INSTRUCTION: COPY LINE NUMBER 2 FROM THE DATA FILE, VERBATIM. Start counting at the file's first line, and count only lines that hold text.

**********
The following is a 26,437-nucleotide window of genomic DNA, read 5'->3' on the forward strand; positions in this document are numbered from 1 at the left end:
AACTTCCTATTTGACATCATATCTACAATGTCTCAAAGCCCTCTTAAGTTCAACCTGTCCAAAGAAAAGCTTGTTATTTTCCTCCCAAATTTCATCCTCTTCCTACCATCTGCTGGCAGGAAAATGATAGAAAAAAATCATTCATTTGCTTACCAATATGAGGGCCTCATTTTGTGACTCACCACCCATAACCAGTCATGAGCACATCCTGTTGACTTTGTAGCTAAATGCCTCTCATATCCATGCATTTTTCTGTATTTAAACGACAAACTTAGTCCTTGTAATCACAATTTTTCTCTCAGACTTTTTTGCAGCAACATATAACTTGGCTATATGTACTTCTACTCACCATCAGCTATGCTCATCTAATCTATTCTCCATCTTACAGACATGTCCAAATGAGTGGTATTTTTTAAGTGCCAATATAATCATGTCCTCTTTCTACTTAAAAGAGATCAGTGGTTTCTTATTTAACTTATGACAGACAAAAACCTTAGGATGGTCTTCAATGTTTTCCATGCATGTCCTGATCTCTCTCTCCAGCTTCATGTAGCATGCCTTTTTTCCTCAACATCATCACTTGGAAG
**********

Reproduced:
AACTTCCTATTTGACATCATATCTACAATGTCTCAAAGCCCTCTTAAGTTCAACCTGTCCAAAGAAAAGCTTGTTATTTTCCTCCCAAATTTCATCCTCTTCCTACCATCTGCTGGCAGGAAAATGATAGAAAAAAATCATTCATTTGCTTACCAATATGAGGGCCTCATTTTGTGACTCACCACCCATAACCAGTCATGAGCACATCCTGTTGACTTTGTAGCTAAATGCCTCTCATATCCATGCATTTTTCTGTATTTAAACGACAAACTTAGTCCTTGTAATCACAATTTTTCTCTCAGACTTTTTTGCAGCAACATATAACTTGGCTATATGTACTTCTACTCACCATCAGCTATGCTCATCTAATCTATTCTCCATCTTACAGACATGTCCAAATGAGTGGTATTTTTTAAGTGCCAATATAATCATGTCCTCTTTCTACTTAAAAGAGATCAGTGGTTTCTTATTTAACTTATGACAGACAAAAACCTTAGGATGGTCTTCAATGTTTTCCATGCATGTCCTGATCTCTCTCTCCAGCTTCATGTAGCATGCCTTTTTTCCTCAACATCATCACTTGGAAG